Until I made it…the first time. It was a failure with a capital “F”! And yes, that other “F” word flew from my lips a few times that day, too. I was making it to celebrate the birthday of a good friend. The first mistake I made was making it the day of the event. I was feeling a bit rushed between readying the house for company and prepping for dinner. Bad planning on my part. The second problem? The cake completely deflated in the center after baking. Just like a bad souffle. Just like a popped balloon. Urgh! Playing Miss Fix-It (after letting that “F” word fly from my lips) I decided I could cover up the flattened cake with a healthy dollop of Chantilly cream. Perfect! I did an inventory…heavy cream? √ … Grand Marnier? √ … sour cream? √ This cake would be saved after all…yippee!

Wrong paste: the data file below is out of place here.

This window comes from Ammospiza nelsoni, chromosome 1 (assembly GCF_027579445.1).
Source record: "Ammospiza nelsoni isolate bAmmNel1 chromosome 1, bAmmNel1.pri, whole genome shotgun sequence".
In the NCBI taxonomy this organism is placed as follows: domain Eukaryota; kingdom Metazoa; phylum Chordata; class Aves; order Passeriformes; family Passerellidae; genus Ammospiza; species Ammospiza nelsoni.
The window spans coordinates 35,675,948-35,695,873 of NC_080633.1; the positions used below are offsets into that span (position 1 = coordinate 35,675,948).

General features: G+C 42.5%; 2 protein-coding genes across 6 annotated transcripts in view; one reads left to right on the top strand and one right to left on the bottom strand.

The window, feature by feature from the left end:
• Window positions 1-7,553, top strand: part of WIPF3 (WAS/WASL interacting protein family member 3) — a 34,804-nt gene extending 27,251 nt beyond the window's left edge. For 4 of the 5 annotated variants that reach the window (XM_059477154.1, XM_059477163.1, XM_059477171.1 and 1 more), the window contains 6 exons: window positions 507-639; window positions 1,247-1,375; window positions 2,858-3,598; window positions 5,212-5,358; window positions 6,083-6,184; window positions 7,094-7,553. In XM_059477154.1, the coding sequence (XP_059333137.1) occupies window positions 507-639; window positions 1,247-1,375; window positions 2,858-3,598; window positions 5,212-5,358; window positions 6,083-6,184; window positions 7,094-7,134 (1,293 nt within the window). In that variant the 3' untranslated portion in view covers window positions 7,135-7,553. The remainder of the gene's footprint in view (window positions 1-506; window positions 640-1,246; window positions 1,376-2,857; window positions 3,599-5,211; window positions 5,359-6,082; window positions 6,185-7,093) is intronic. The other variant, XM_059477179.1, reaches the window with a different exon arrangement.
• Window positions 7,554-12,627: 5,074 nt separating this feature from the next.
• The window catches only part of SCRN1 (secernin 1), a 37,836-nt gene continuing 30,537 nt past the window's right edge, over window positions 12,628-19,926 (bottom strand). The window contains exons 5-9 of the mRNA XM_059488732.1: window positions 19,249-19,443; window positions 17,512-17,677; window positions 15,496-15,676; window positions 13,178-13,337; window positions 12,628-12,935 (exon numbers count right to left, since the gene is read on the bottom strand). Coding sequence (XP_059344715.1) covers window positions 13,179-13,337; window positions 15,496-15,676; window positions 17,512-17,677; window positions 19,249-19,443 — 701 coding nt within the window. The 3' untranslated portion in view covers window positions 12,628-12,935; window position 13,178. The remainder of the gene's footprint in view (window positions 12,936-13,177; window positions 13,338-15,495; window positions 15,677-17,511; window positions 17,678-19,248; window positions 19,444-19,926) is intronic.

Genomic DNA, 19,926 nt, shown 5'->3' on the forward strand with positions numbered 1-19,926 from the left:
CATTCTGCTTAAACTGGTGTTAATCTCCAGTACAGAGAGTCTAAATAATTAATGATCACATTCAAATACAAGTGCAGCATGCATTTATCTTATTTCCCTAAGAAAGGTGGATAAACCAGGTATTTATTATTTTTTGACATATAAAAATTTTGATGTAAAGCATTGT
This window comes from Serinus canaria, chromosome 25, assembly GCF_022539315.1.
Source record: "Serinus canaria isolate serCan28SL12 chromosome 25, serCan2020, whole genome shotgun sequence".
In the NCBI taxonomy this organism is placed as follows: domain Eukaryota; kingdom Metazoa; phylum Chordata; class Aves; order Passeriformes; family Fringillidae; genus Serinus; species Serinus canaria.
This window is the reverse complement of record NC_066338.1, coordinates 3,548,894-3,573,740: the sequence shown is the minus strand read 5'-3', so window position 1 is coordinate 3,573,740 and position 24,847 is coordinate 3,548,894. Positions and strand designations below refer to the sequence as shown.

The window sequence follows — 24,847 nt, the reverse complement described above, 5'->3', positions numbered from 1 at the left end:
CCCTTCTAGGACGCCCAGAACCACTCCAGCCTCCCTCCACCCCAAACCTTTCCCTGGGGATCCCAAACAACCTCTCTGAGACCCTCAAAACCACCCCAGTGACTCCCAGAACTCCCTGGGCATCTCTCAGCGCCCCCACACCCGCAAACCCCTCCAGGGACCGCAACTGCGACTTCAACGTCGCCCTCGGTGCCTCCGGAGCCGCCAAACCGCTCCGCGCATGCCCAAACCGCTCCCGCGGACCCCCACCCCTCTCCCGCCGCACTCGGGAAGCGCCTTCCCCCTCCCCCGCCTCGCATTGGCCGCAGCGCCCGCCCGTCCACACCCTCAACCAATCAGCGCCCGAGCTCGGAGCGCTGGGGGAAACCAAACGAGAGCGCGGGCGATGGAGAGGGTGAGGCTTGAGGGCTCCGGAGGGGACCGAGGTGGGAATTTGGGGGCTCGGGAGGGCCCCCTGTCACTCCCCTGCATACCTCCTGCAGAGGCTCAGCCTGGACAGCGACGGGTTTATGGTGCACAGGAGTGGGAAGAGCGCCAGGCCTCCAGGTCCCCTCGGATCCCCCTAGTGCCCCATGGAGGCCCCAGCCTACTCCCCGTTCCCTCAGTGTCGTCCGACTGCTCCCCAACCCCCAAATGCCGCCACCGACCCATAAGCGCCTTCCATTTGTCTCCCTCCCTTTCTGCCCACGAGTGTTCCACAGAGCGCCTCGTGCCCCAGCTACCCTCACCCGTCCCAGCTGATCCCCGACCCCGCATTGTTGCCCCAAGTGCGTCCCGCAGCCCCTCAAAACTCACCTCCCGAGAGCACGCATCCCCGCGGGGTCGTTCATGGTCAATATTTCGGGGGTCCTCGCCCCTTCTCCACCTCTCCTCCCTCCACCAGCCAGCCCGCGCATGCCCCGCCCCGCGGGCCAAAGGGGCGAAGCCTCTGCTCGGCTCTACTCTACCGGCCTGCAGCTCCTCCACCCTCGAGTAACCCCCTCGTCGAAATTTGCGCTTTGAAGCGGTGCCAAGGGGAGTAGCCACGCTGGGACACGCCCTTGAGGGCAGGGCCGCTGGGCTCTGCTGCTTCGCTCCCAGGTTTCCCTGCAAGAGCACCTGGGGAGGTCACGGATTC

Walnut Olive Oil CakeUntil I removed it from the pan. 😦 Urgh! What the heck? (insert that “F” word) The cake was baked in a springform pan and even though I greased and slicked that thing to kingdom come, the sides of the cake remained attached to pan…I had a mess. That would be problem number three.

I swore. I cried. I laughed. I sent Glenn to the store to buy a cake. I couldn’t serve it to the birthday girl. And then I tasted it. Oh my…it was delicious. It looked horrible, but darn it if it didn’t taste spectacular.

Glenn returned home and he sampled the cake…he loved it too. Regardless of the taste of my Walnut Olive Oil cake, we decided to serve the store bought one. After all, it was prettier. But do you know what? It tasted horrible, Lol. We just couldn’t win! Long story short, the birthday girl was sent home with a healthy helping of my ugly cake and she enjoyed it immensely with coffee the next morning.